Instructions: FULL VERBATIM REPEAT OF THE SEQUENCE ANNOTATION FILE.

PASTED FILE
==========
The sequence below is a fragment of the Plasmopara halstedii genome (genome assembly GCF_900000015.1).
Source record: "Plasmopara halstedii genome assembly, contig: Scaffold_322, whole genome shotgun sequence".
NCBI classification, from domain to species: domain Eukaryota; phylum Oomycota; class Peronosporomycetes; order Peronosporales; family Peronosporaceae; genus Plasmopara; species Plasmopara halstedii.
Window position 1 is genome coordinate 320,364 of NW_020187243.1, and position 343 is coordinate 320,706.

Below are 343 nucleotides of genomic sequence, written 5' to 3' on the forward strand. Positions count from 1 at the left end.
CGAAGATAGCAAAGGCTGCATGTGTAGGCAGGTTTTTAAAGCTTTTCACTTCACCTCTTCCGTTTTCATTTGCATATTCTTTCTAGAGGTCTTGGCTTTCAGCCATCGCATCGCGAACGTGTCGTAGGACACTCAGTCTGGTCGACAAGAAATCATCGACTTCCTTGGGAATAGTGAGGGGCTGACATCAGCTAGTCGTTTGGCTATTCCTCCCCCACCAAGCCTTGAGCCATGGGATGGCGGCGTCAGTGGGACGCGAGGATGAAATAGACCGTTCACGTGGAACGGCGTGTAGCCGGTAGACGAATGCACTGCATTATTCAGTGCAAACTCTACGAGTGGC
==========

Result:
The sequence below is a fragment of the Plasmopara halstedii genome (genome assembly GCF_900000015.1).
Source record: "Plasmopara halstedii genome assembly, contig: Scaffold_322, whole genome shotgun sequence".
NCBI classification, from domain to species: domain Eukaryota; phylum Oomycota; class Peronosporomycetes; order Peronosporales; family Peronosporaceae; genus Plasmopara; species Plasmopara halstedii.
Window position 1 is genome coordinate 320,364 of NW_020187243.1, and position 343 is coordinate 320,706.

Below are 343 nucleotides of genomic sequence, written 5' to 3' on the forward strand. Positions count from 1 at the left end.
CGAAGATAGCAAAGGCTGCATGTGTAGGCAGGTTTTTAAAGCTTTTCACTTCACCTCTTCCGTTTTCATTTGCATATTCTTTCTAGAGGTCTTGGCTTTCAGCCATCGCATCGCGAACGTGTCGTAGGACACTCAGTCTGGTCGACAAGAAATCATCGACTTCCTTGGGAATAGTGAGGGGCTGACATCAGCTAGTCGTTTGGCTATTCCTCCCCCACCAAGCCTTGAGCCATGGGATGGCGGCGTCAGTGGGACGCGAGGATGAAATAGACCGTTCACGTGGAACGGCGTGTAGCCGGTAGACGAATGCACTGCATTATTCAGTGCAAACTCTACGAGTGGC